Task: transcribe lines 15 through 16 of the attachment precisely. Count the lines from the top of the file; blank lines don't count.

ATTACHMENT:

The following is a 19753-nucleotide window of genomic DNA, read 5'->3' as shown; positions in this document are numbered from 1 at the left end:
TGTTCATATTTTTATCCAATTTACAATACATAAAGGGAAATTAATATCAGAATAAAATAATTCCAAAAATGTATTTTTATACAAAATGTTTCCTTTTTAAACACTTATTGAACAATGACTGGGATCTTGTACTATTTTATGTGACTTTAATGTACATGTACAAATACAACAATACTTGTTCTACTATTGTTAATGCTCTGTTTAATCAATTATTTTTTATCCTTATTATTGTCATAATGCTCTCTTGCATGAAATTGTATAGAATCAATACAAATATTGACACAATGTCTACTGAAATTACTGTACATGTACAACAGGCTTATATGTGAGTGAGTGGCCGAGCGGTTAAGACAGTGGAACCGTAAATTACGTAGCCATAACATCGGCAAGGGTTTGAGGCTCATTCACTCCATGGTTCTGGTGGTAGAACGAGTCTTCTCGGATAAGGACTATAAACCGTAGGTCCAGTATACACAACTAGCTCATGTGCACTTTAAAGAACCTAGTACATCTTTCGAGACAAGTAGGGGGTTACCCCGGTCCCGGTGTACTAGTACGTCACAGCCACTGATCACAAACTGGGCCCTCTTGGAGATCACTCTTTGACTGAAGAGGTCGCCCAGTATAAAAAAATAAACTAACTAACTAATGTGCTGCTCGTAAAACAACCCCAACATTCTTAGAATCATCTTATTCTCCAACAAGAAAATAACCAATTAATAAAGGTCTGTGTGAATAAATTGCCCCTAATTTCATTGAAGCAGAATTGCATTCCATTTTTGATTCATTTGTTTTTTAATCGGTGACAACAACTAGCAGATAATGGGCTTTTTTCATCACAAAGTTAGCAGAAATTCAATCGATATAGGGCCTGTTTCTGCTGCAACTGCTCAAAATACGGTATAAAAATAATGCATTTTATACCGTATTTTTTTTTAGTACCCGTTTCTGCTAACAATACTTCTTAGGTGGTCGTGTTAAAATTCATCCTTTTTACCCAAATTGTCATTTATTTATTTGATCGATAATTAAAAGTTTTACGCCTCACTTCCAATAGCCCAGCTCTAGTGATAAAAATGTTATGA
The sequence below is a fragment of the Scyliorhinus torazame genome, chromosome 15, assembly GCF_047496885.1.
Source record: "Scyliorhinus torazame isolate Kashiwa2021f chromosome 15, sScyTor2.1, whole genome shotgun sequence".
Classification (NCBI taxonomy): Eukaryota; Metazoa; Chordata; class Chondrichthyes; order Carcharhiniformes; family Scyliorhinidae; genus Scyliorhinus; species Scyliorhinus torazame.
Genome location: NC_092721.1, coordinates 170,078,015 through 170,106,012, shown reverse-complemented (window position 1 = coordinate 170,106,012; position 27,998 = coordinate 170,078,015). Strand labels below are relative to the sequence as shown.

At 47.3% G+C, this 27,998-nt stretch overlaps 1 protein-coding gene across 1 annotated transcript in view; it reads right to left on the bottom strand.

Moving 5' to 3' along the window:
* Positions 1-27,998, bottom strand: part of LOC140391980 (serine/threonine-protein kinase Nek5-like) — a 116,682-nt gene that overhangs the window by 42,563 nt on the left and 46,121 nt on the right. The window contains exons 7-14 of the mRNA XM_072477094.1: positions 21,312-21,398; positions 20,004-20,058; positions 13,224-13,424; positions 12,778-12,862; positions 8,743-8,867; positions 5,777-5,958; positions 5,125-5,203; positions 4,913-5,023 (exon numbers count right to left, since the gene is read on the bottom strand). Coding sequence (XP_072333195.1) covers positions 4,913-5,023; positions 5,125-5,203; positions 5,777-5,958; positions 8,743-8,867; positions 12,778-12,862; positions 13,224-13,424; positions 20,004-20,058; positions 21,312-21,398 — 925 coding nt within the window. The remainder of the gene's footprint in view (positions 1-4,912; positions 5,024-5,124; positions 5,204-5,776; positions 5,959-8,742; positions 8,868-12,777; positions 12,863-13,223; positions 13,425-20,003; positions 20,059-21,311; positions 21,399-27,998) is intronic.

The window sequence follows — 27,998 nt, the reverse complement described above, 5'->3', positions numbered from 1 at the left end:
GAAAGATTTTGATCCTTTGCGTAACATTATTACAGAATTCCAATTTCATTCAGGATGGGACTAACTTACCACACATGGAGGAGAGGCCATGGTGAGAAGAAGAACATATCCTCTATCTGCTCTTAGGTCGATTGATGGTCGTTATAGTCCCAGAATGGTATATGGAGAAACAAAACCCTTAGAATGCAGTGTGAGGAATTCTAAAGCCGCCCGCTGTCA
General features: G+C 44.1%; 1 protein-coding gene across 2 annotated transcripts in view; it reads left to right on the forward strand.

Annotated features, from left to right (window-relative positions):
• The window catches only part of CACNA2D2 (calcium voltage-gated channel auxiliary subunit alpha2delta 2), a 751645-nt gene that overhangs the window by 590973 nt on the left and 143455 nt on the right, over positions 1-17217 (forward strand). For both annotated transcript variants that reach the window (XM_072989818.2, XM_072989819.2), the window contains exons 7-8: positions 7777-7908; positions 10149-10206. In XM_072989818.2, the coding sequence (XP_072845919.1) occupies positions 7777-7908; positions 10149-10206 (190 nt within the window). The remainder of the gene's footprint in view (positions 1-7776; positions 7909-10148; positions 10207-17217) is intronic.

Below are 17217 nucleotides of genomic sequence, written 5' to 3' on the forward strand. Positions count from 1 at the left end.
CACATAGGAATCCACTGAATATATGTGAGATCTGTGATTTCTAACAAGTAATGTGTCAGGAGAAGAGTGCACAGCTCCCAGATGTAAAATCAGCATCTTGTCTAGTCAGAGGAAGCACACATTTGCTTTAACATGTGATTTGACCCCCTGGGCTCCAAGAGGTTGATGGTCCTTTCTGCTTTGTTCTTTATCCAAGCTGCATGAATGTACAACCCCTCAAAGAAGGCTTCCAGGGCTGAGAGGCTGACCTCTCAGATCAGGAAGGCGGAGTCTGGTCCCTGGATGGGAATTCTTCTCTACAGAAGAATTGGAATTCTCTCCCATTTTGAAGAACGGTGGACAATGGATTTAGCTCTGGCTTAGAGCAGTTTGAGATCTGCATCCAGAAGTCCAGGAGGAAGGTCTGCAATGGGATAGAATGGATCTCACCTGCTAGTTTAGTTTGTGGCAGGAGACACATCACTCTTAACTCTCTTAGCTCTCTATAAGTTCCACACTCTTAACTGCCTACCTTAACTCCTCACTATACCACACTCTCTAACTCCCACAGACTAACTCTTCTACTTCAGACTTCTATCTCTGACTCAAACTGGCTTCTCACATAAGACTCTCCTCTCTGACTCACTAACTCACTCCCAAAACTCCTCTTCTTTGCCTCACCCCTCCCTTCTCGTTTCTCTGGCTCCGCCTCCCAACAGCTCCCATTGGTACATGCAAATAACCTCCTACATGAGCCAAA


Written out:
Below are 17217 nucleotides of genomic sequence, written 5' to 3' on the forward strand. Positions count from 1 at the left end.
CACATAGGAATCCACTGAATATATGTGAGATCTGTGATTTCTAACAAGTAATGTGTCAGGAGAAGAGTGCACAGCTCCCAGATGTAAAATCAGCATCTTGTCTAGTCAGAGGAAGCACACATTTGCTTTAACATGTGATTTGACCCCCTGGGCTCCAAGAGGTTGATGGTCCTTTCTGCTTTGTTCTTTATCCAAGCTGCATGAATGTACAACCCCTCAAAGAAGGCTTCCAGGGCTGAGAGGCTGACCTCTCAGATCAGGAAGGCGGAGTCTGGTCCCTGGATGGGAATTCTTCTCTACAGAAGAATTGGAATTCTCTCCCATTTTGAAGAACGGTGGACAATGGATTTAGCTCTGGCTTAGAGCAGTTTGAGATCTGCATCCAGAAGTCCAGGAGGAAGGTCTGCAATGGGATAGAATGGATCTCACCTGCTAGTTTAGTTTGTGGCAGGAGACACATCACTCTTAACTCTCTTAGCTCTCTATAAGTTCCACACTCTTAACTGCCTACCTTAACTCCTCACTATACCACACTCTCTAACTCCCACAGACTAACTCTTCTACTTCAGACTTCTATCTCTGACTCAAACTGGCTTCTCACATAAGACTCTCCTCTCTGACTCACTAACTCACTCCCAAAACTCCTCTTCTTTGCCTCACCCCTCCCTTCTCGTTTCTCTGGCTCCGCCTCCCAACAGCTCCCATTGGTACATGCAAATAACCTCCTACATGAGCCAAA